Solving the case of Monochamus clamator: Preliminary evidence

Monday, November 17, 2014: 11:12 AM
Portland Ballroom 252 (Oregon Convention Center)
Patrick Scott Gorring , Department of Organismic and Evolutionary Biology and Museum of Comparative Zoology, Harvard University, Cambridge, MA
Brian D. Farrell , Museum of Comparative Zoology, Harvard University, Cambridge, MA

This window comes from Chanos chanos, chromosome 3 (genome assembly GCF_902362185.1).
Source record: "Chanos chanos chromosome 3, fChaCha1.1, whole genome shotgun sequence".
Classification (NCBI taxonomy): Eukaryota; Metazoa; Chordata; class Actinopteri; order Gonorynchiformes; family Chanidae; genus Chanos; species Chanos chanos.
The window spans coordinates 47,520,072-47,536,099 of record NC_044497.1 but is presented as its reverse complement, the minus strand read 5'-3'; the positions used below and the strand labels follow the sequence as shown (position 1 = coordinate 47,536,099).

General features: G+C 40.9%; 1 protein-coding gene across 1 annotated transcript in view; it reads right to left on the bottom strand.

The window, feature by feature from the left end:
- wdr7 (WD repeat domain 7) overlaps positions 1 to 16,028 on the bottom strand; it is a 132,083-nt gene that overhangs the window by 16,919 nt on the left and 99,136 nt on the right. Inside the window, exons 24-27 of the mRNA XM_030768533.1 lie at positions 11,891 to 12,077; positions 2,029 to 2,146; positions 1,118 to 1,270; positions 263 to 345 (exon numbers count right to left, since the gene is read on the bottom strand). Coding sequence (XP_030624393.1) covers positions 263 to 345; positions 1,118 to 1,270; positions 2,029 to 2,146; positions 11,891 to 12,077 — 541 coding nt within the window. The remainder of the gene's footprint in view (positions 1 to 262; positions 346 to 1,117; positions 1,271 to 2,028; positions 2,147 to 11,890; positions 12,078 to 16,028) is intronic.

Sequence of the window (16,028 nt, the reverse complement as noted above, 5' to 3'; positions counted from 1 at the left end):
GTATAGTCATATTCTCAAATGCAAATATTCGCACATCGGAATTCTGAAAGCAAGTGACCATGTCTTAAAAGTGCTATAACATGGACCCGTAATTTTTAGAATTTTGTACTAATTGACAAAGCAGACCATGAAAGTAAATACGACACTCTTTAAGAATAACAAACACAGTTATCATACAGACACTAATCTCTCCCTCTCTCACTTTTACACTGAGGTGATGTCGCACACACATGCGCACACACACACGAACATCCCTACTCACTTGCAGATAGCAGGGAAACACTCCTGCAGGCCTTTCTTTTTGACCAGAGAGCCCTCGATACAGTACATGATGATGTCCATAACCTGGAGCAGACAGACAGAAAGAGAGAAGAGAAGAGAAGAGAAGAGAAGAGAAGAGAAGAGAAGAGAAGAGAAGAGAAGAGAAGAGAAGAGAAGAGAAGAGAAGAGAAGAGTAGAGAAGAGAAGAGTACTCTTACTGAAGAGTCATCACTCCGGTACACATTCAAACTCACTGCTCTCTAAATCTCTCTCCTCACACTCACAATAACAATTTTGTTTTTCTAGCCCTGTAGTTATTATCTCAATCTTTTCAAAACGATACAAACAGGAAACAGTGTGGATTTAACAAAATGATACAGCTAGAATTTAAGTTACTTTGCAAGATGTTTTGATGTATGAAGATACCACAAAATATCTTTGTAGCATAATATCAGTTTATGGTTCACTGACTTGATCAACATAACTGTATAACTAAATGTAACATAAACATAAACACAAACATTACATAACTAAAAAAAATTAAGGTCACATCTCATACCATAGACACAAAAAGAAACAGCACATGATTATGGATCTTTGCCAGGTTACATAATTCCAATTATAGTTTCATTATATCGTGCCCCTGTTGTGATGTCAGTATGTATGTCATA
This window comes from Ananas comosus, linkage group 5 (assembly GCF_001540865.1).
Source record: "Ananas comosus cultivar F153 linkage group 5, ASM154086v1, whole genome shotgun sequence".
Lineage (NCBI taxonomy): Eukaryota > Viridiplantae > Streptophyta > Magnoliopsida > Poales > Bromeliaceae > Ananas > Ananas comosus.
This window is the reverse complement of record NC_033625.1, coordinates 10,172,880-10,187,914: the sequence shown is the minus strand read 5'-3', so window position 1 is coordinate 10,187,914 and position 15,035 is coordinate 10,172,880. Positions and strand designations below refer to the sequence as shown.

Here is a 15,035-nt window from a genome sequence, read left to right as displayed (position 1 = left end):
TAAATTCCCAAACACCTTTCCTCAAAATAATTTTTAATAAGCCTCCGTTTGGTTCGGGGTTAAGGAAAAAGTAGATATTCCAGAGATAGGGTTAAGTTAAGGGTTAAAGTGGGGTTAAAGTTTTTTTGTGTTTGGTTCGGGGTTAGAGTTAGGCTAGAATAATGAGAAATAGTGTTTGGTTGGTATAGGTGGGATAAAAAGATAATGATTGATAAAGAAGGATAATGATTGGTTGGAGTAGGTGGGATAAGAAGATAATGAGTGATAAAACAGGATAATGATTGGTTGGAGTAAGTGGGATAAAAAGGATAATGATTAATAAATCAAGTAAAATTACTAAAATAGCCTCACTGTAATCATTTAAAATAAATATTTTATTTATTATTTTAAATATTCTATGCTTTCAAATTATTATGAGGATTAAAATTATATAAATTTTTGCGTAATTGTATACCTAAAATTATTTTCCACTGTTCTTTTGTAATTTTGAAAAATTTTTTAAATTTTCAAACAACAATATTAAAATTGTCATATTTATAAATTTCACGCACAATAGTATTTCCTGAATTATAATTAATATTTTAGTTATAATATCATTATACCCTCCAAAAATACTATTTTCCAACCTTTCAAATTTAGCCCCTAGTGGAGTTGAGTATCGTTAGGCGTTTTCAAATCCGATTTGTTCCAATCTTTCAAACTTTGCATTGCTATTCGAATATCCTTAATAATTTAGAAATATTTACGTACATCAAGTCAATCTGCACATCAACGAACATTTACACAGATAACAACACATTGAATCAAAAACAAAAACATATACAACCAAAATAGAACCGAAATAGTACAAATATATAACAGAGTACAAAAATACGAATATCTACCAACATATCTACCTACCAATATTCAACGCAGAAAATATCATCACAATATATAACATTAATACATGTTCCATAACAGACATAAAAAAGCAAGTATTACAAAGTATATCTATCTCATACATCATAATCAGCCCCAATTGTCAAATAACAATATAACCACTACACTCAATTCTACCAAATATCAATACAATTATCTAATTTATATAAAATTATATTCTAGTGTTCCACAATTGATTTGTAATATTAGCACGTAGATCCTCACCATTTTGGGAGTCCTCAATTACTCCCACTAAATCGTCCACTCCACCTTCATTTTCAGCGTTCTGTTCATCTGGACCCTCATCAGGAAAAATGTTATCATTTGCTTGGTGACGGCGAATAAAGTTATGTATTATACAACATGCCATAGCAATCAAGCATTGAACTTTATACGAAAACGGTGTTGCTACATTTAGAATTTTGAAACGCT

The taxonomic entities of Monochamus clamator have traditionally been hard to categorize and their phylogenetic status is unknown. M. clamator exhibits differences in morphology and genetics over a large range from Western Canada to Honduras. Made possible by our capturing hundreds of specimens in the Western United States, the variation in this species can be closely examined. This paper focuses on genetic information gathered from a representative sample including all described subspecies: Monochamus clamator clamator, M. c. latus, M. c. rubigineus, M. c. nevadensis and M. c. linsleyi. Multiple gene regions were sequenced, producing maximum likelihood and bayesian phylogenies for the populations collected. These estimates support breaking the group into at least two species. Preliminary molecular evidence is providing a window into the formation dynamics of populations in M. clamator, and indicating how ecological selection may have been an influence.